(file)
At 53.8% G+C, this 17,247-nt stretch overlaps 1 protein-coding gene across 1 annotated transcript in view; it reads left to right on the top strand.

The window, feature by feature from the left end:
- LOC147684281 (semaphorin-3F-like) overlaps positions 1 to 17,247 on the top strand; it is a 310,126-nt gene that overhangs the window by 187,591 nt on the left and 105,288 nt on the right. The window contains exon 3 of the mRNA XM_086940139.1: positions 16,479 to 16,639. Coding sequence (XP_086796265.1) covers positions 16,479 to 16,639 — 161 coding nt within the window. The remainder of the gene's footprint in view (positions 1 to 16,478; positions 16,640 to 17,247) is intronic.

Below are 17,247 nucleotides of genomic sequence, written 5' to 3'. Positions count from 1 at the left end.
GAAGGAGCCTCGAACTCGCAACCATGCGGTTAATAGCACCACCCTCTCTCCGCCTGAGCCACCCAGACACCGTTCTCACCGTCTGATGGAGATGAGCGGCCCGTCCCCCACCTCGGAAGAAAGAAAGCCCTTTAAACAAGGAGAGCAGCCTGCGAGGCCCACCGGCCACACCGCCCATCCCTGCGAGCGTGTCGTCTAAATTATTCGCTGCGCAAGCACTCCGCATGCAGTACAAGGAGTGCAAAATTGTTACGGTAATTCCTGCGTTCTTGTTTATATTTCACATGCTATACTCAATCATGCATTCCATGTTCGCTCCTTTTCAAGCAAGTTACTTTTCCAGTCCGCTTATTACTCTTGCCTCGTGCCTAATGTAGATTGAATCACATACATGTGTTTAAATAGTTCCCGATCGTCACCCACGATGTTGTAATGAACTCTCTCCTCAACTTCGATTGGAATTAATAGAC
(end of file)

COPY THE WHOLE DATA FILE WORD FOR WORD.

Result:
At 53.8% G+C, this 17,247-nt stretch overlaps 1 protein-coding gene across 1 annotated transcript in view; it reads left to right on the top strand.

The window, feature by feature from the left end:
- LOC147684281 (semaphorin-3F-like) overlaps positions 1 to 17,247 on the top strand; it is a 310,126-nt gene that overhangs the window by 187,591 nt on the left and 105,288 nt on the right. The window contains exon 3 of the mRNA XM_086940139.1: positions 16,479 to 16,639. Coding sequence (XP_086796265.1) covers positions 16,479 to 16,639 — 161 coding nt within the window. The remainder of the gene's footprint in view (positions 1 to 16,478; positions 16,640 to 17,247) is intronic.

Below are 17,247 nucleotides of genomic sequence, written 5' to 3'. Positions count from 1 at the left end.
GAAGGAGCCTCGAACTCGCAACCATGCGGTTAATAGCACCACCCTCTCTCCGCCTGAGCCACCCAGACACCGTTCTCACCGTCTGATGGAGATGAGCGGCCCGTCCCCCACCTCGGAAGAAAGAAAGCCCTTTAAACAAGGAGAGCAGCCTGCGAGGCCCACCGGCCACACCGCCCATCCCTGCGAGCGTGTCGTCTAAATTATTCGCTGCGCAAGCACTCCGCATGCAGTACAAGGAGTGCAAAATTGTTACGGTAATTCCTGCGTTCTTGTTTATATTTCACATGCTATACTCAATCATGCATTCCATGTTCGCTCCTTTTCAAGCAAGTTACTTTTCCAGTCCGCTTATTACTCTTGCCTCGTGCCTAATGTAGATTGAATCACATACATGTGTTTAAATAGTTCCCGATCGTCACCCACGATGTTGTAATGAACTCTCTCCTCAACTTCGATTGGAATTAATAGAC